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Coral-associated bacterial communities on Ningaloo Reef, Western Australia

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dc.contributor Australian Institute Of Marine Science
dc.contributor Murdoch Univ
dc.contributor Murdoch University
dc.contributor Sch Biol Sci & Biotechnol
dc.contributor Australian Inst Marine Sci
dc.contributor Australian Institute Of Marine Science (aims) en BOURNE, DAVID G. CEH, JANJA VAN KEULEN, MIKE 2013-02-28T06:50:35Z 2017-03-21T01:17:47Z 2017-03-21T01:17:47Z 2019-07-08T02:17:44Z 2013-02-28T06:50:35Z 2017-03-21T01:17:47Z 2017-03-21T01:17:47Z 2019-07-08T02:17:44Z 2011-01-01
dc.identifier 8682 en
dc.identifier.citation Ceh J, Keulen MV and Bourne DG (2011) Coral-associated bacterial communities on Ningaloo Reef, Western Australia. FEMS Microbiology Ecology. 75: 134-144. en
dc.identifier.issn 0168-6496
dc.description Link to abstract/full text - en
dc.description.abstract Coral-associated microbial communities from three coral species (Pocillopora damicornis, Acropora tenuis and Favites abdita) were examined every 3 months (January, March, June, October) over a period of 1 year on Ningaloo Reef, Western Australia. Tissue from corals was collected throughout the year and additional sampling of coral mucus and seawater samples was performed in January. Tissue samples were also obtained in October from P. damicornis coral colonies on Rottnest Island off Perth, 1200 km south of Ningaloo Reef, to provide comparisons between coral-microbial associates in different locations. The community structures of the coral-associated microorganisms were analysed using phylogenetic analysis of 16S rRNA gene clone libraries, which demonstrated highly diverse microbial profiles among all the coral species sampled. Principal component analysis revealed that samples grouped according to time and not species, indicating that coral-microbial associations may be a result of environmental drivers such as oceanographic characteristics, benthic community structure and temperature. Tissue samples from P. damicornis at Rottnest Island revealed similarities in bacteria to the samples at Ningaloo Reef. This study highlights that coral-associated microbial communities are highly diverse; however, the complex interactions that determine the stability of these associations are not necessarily dependent on coral host specificity.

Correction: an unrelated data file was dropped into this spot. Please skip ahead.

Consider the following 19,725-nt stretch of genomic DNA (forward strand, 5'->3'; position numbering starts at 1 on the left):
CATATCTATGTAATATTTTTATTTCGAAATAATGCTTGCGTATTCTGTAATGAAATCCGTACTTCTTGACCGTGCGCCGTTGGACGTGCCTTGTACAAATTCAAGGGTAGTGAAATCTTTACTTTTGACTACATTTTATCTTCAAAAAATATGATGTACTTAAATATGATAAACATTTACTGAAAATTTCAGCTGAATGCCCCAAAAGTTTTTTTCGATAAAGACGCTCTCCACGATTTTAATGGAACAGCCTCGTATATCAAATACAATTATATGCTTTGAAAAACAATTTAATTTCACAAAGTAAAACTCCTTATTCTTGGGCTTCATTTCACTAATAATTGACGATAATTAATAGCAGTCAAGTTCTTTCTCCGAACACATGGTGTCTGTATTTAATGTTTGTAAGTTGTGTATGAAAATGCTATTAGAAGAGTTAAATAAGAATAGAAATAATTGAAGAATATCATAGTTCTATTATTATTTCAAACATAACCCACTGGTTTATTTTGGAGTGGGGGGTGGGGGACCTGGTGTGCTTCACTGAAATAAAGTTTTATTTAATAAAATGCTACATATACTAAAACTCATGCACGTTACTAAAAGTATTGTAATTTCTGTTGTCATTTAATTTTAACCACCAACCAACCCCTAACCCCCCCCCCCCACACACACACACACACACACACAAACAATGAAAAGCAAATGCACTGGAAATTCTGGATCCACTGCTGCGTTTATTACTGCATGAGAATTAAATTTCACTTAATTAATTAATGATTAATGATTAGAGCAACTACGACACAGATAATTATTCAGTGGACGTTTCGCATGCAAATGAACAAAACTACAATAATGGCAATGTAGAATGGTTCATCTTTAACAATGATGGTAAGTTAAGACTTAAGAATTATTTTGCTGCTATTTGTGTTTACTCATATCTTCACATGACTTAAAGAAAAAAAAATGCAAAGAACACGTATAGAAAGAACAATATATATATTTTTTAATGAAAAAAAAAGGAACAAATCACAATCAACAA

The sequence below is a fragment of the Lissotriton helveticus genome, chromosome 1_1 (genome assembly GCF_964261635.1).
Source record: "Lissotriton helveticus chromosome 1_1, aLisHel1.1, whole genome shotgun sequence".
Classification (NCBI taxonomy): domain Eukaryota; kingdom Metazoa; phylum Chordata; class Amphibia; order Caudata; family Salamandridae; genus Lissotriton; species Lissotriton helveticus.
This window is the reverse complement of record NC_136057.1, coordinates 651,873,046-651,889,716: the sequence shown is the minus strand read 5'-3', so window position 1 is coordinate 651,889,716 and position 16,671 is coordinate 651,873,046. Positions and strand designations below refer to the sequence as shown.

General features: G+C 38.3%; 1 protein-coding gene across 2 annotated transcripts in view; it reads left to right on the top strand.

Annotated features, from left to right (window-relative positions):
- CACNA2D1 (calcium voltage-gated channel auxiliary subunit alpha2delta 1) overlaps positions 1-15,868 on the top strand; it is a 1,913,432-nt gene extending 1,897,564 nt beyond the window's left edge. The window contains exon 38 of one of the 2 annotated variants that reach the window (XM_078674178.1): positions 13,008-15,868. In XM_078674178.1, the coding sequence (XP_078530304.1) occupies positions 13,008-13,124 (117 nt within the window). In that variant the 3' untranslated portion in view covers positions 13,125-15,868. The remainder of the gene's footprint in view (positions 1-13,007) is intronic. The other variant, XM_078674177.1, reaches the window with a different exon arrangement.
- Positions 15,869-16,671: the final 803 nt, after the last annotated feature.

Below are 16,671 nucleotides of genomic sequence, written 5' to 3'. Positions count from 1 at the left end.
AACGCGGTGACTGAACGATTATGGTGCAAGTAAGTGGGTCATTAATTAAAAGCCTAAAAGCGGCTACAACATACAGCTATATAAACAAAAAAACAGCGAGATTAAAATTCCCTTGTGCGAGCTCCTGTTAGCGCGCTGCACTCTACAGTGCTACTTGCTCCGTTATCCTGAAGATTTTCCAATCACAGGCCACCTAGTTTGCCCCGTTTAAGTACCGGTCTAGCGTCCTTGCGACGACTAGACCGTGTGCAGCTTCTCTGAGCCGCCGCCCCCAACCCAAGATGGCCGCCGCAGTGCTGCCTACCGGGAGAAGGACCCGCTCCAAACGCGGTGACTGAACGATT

dc.description.uri en
dc.language English
dc.language en en
dc.relation.ispartof Null
dc.relation.ispartof FEMS Microbiology Ecology - pages: 75: 134-144 en
dc.subject Great-barrier-reef
dc.subject Tissues
dc.subject Ecology
dc.subject Band Disease
dc.subject Ningaloo Reef
dc.subject Diversity
dc.subject Microbiology
dc.subject Populations
dc.subject Nitrogen
dc.subject Healthy
dc.subject Mucus-associated Bacteria
dc.subject 16s Ribosomal-rna
dc.subject 16s Rrna Gene
dc.subject Coral
dc.subject Bacteria
dc.title Coral-associated bacterial communities on Ningaloo Reef, Western Australia
dc.type journal article en
dc.identifier.doi 10.1111/j.1574-6941.2010.00986.x
dc.identifier.wos WOS:000285007300013

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